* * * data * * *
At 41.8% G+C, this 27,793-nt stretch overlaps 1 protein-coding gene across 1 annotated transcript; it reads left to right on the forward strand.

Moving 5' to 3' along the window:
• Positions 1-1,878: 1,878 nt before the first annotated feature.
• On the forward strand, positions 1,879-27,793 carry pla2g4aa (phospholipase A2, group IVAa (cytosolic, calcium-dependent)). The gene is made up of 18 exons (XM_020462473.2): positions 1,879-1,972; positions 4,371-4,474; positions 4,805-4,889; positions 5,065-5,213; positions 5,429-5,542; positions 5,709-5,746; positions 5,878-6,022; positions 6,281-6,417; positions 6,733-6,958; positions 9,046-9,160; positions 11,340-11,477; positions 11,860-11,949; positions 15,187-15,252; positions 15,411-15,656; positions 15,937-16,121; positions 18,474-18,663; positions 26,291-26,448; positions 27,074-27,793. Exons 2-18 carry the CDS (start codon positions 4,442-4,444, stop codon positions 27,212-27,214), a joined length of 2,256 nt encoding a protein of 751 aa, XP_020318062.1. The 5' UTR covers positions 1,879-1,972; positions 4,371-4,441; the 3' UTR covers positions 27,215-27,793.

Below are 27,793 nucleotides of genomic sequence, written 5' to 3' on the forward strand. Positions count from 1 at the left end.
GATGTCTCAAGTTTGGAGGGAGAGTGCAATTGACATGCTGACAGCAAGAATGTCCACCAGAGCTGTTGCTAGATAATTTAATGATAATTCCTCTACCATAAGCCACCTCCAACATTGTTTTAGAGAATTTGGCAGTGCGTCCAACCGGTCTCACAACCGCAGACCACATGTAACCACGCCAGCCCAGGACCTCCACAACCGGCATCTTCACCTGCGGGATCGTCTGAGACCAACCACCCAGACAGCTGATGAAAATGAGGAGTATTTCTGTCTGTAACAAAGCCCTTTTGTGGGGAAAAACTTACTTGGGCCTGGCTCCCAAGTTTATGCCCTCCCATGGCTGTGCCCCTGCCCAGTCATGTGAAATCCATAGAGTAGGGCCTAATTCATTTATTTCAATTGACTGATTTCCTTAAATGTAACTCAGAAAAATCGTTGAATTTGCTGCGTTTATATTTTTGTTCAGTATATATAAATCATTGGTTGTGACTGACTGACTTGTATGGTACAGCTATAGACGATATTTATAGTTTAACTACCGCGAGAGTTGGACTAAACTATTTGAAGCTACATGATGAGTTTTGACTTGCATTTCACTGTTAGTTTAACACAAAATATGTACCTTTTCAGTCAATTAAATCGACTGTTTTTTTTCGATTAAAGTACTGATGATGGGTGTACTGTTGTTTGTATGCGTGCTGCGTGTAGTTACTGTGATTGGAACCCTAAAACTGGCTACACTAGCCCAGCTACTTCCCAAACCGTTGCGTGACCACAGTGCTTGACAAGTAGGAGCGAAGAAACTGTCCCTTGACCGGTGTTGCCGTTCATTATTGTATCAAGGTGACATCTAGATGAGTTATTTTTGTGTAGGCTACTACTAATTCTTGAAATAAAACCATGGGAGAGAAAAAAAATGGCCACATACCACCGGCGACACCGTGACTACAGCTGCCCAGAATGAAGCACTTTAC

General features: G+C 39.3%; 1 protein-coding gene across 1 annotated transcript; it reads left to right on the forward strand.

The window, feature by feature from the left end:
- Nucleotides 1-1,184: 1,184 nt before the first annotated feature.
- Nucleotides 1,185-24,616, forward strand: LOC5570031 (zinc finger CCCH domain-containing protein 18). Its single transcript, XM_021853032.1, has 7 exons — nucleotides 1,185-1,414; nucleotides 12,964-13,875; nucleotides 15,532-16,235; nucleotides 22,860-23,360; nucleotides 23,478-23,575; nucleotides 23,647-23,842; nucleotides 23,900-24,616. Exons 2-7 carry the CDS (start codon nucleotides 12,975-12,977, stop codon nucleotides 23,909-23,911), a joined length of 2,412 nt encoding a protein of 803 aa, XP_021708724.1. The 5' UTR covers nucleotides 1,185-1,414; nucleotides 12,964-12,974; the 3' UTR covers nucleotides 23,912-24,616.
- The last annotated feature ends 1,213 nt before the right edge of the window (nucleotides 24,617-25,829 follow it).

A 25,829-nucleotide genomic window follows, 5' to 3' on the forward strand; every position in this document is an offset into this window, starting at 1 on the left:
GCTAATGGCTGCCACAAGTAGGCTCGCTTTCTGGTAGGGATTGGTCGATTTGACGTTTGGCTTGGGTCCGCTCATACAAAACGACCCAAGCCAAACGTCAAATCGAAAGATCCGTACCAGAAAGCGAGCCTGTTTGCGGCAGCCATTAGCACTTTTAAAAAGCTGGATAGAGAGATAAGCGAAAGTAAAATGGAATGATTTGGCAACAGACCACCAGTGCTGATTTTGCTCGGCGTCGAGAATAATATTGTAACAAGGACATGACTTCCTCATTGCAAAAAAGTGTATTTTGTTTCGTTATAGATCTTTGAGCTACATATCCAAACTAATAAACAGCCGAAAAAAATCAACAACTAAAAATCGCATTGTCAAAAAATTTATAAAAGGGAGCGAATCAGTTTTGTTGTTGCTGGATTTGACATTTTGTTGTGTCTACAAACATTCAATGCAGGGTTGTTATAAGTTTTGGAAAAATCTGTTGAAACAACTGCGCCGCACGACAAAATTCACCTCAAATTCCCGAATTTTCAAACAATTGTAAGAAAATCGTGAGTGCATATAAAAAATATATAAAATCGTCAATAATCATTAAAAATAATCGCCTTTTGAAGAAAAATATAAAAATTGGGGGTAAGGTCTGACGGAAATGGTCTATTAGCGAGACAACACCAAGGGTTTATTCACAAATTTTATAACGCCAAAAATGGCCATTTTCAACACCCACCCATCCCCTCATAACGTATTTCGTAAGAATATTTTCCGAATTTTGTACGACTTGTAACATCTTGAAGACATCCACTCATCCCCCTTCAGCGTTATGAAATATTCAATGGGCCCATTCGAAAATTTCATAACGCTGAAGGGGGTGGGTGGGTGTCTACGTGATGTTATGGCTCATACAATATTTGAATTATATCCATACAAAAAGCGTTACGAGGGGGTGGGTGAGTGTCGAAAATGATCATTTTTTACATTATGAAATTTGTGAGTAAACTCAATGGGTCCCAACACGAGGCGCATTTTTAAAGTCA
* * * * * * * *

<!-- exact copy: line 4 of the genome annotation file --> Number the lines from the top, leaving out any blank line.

• On the forward strand, positions 1,879-27,793 carry pla2g4aa (phospholipase A2, group IVAa (cytosolic, calcium-dependent)). The gene is made up of 18 exons (XM_020462473.2): positions 1,879-1,972; positions 4,371-4,474; positions 4,805-4,889; positions 5,065-5,213; positions 5,429-5,542; positions 5,709-5,746; positions 5,878-6,022; positions 6,281-6,417; positions 6,733-6,958; positions 9,046-9,160; positions 11,340-11,477; positions 11,860-11,949; positions 15,187-15,252; positions 15,411-15,656; positions 15,937-16,121; positions 18,474-18,663; positions 26,291-26,448; positions 27,074-27,793. Exons 2-18 carry the CDS (start codon positions 4,442-4,444, stop codon positions 27,212-27,214), a joined length of 2,256 nt encoding a protein of 751 aa, XP_020318062.1. The 5' UTR covers positions 1,879-1,972; positions 4,371-4,441; the 3' UTR covers positions 27,215-27,793.